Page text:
Now this seems a bit silly question, but I'm confused about it. The picture shows an inductor which is connected with a battery whose value is 5V. It means we are creating a constant 5 volts current push through the inductor at ANY given time.now suppose in some moment at $t$ (which is ofcourse at the very beginning) the inductor is producing a back-emf of value 3volts, that means, in effect A value of 2 volts (applied voltage-back emf) should appear across the inductor, (at that moment)which contradicts KVL. What is wrong here? I know i'm ignoring the resistance of the inductor, maybe that could be the reason, but can somebody please explain this in a systematic manner?
The back emf from a pure inductor with no series resistance when connected to a 5 volt source is 5 volts. It's as simple as that. If the inductor is producing a back emf of 3 volts then it's not a pure inductor and will have series resistance that is dropping 2 volts.
It means we are creating a constant 5 volts current push through the inductor at ANY given time.
First thing, the volt is a unit of potential difference or emf, not a unit of current. The phrase "5 volts current" makes no more sense than "5 kilograms tall" or "7 meters of weight".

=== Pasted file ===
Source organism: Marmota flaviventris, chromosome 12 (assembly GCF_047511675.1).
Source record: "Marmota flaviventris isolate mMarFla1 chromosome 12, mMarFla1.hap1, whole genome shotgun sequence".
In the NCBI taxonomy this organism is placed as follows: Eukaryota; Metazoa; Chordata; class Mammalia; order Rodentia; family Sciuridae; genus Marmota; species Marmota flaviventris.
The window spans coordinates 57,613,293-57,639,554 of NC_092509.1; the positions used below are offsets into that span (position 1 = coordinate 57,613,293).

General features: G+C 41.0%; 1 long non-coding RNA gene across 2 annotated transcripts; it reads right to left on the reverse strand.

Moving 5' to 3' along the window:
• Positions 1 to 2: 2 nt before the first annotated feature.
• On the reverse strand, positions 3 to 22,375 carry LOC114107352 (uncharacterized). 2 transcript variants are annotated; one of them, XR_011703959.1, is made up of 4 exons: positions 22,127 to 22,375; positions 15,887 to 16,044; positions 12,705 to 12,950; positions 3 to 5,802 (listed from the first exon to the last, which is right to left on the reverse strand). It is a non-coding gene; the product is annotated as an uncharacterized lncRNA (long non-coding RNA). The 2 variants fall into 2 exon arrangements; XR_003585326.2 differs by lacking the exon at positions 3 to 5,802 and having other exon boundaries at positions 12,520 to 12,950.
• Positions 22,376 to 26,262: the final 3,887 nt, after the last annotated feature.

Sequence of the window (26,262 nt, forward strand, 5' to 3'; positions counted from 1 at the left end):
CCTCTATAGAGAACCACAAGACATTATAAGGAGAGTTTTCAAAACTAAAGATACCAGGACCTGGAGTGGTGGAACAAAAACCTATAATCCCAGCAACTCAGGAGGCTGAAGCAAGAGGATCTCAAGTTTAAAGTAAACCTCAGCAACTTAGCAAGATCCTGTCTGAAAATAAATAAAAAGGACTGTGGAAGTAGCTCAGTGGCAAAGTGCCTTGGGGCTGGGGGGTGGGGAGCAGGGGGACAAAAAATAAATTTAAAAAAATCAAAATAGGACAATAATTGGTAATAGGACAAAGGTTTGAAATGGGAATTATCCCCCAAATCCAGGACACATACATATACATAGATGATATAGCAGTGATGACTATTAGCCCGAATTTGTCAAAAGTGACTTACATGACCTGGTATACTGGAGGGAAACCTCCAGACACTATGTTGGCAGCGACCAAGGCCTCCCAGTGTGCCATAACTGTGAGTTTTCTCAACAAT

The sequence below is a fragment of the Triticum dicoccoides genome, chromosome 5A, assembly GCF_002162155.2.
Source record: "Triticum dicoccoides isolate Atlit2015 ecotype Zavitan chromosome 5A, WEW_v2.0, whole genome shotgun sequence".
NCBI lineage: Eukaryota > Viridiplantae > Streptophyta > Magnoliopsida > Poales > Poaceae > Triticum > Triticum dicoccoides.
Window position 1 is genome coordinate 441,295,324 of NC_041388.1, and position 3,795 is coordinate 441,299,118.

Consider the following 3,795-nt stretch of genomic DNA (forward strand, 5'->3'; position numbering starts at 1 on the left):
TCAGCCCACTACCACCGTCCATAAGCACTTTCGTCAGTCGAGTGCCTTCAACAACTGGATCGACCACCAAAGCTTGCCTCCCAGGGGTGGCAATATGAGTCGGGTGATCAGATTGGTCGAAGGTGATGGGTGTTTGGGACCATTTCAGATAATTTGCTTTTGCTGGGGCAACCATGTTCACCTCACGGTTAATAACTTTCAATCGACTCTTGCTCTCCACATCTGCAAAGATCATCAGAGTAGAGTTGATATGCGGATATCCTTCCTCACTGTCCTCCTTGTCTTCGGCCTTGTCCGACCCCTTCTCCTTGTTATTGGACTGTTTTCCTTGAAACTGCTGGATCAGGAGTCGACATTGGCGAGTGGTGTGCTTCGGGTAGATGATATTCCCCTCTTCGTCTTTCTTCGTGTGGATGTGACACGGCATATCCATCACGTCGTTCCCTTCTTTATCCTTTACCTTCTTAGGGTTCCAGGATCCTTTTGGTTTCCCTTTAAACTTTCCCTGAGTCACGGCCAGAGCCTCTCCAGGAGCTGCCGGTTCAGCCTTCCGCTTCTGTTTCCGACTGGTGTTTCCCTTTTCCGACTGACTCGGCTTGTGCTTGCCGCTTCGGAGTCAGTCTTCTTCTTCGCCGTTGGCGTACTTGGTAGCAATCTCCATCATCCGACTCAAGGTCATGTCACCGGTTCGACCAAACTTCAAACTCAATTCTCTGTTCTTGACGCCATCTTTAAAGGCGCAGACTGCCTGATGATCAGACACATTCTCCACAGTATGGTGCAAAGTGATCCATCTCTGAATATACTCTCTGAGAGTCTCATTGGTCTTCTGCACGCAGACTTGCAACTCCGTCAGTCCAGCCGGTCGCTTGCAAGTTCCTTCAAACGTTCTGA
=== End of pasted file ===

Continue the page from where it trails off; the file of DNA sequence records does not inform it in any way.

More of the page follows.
now suppose in some moment at \$t\$ (which is ofcourse at the very beginning) the inductor is producing a back-emf of value 3volts...
There's no reason you can assume a priori that the inductor has a certain back-emf. The back emf will be whatever the rest of the circuit determines it to be, not some arbitrary value.
You must solve the circuit to find out what the back-emf is, not assume a value and apply that to the circuit equations.
hat means, in effect A value of 2 volts (applied voltage-back emf) should appear across the inductor, (at that moment)which contradicts KVL. What is wrong here?
What's wrong is, with no justification whatsoever, you have assumed you knew the inductor's back-emf before solving the circuit. You should have solved the circuit to find out the back-emf instead.
If your instructor has posed this as a problem and asserted that the back-emf is 3 V, then it is just one of those problems (which bears little relation to anything you will ever encounter working as an engineer) where they arbitrarily reveal certain circuit variables and expect you to determine the others. In this case you should probably assume the remaining potential in the KVL loop is taken up by the parasitic resistance of the inductor. But this is inconsistent with your saying that the time $\t$ being analyzed is "at the very beginning", because the inductor current in the instant after the switch is closed will remain at 0 A, and thus the resistive voltage drop will be 0 V.